Eric Walker

#CouncilSpotlight – Eric Walker

Jennifer Clark

Eric Walker: Chasing Inner Bigness

Eric Walker

The Ottawa Arts Council supports artists and arts organizations through leadership, guidance and the provision of opportunities to advance our local creative potential.

Our series #CouncilSpotlight presents stories and experiences of Arts Council members and art award recipients.

Eric Walker received the Ottawa Arts Council's Corel Endowment Fund for the Arts Award in 2011 to purchase materials for a solo exhibition at the Cube Gallery.

Where are you from? Are you from the Ottawa area?

EW: I'm from Halifax originally, but have lived in Ottawa for 25 years.

How did you get involved in the Ottawa arts community?

EW: I was already established as an artist in Halifax, so when I came here I just fit into the local scene.

How would you describe your artistic practice/discipline?

EW: I work in both painting and video. My painted constructions are like collages, made from found materials on plywood,  but conform to a modernist approach to image making. They were post-modern before post-modern was cool. My videos cover a broader range of video aesthetic, but are mostly experimental in some way.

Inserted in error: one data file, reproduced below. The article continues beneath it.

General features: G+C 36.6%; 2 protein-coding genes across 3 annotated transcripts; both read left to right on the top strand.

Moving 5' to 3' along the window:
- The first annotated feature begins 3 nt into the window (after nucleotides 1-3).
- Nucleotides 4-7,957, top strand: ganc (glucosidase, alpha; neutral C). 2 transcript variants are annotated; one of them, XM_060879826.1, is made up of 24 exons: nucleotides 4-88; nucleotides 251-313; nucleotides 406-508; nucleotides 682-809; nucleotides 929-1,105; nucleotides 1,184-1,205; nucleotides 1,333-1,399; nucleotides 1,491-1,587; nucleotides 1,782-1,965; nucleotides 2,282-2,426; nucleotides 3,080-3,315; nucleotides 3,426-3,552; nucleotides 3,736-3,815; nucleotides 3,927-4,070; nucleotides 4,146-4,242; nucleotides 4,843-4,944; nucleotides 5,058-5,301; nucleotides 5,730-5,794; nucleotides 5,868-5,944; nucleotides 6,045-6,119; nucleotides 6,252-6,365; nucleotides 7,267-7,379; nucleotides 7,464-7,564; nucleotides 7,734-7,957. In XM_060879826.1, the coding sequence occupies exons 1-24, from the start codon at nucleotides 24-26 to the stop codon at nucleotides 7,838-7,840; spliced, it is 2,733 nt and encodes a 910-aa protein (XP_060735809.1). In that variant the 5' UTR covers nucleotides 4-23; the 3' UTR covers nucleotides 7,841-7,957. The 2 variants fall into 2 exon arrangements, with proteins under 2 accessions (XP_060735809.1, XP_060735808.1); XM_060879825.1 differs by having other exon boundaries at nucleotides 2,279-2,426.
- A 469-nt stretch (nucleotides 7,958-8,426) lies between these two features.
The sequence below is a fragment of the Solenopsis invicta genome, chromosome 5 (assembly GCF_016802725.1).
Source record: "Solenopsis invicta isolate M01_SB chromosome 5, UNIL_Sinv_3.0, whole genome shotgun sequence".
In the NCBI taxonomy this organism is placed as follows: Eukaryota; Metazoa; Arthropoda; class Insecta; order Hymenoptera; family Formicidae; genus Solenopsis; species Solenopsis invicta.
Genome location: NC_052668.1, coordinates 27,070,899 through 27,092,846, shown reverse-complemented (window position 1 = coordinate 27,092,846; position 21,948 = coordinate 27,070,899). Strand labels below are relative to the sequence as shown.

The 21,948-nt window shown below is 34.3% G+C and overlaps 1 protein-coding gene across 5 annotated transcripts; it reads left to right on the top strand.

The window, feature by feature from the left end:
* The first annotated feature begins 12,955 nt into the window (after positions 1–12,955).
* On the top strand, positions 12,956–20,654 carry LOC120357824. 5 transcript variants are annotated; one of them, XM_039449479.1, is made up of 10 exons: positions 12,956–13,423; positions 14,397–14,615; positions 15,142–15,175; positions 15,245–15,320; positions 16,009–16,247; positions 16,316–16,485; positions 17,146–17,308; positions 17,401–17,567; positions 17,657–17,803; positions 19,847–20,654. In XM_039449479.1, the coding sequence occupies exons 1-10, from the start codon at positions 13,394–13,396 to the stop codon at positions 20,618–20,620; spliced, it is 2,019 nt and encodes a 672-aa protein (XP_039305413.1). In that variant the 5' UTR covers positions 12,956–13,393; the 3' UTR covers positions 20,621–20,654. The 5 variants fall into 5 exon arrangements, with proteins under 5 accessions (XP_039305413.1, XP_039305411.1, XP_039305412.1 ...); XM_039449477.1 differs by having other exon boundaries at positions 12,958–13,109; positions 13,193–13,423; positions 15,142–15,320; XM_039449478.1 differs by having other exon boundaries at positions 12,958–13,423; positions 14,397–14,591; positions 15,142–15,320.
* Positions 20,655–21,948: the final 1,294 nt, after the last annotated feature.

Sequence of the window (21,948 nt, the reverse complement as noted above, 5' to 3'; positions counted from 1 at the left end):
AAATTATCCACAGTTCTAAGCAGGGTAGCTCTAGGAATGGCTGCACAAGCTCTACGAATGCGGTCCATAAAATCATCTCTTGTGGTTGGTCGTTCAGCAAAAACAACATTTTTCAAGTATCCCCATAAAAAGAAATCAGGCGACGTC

What impact has your involvement with the arts/the Ottawa arts community had on your life?

EW: I left Halifax soon after finishing at the Nova Scotia College of Art and Design. I lived in Montréal for two years before coming to Ottawa, but never really fit in there. Ottawa is like my home now.

Is there a specific moment/situation in your art career that you remember fondly?

EW: I did a show at the Canadian Embassy Art Gallery in Tokyo in 2002. I remember thinking how proud I was to come from Ottawa, half way across the world to show the work I made here in Ottawa in a little studio on James Street. Proud to be a Canadian, too.

Do you have any advice for artists in the Ottawa community or artists in general?

EW: The center of the art world is wherever you happen to be. Only simple people believe there are places you can go to be recognized and make it big. That does happen for a few artists, but generally you have to see some kind of value in being where you are and working hard. The work itself is important, not what curators say about it. Your work has to have an inner bigness that transcends rhetoric.

What are you currently working on?

EW: I'm getting ready for my Canadian Forces Artists Program G7 exhibition at the Canadian War Museum in February. I'm showing an overhead view painted construction and a high definition video called The View From Point Pleasant.

What was it like to receive an award from the Ottawa Arts Council? How did it impact your career?

EW: It was a great honour. I've received many grants over the years and every time I've been humbled in a way, by the support of my peers. But winning the Corel Endowment was a particular recognition from the people in my community. I'm very proud of it.

Want to learn more about Eric and find out where you can see his work? Visit him at


Nominations for the Ottawa Arts Council's Corel Endowment Fund for the Arts Award open February 2018.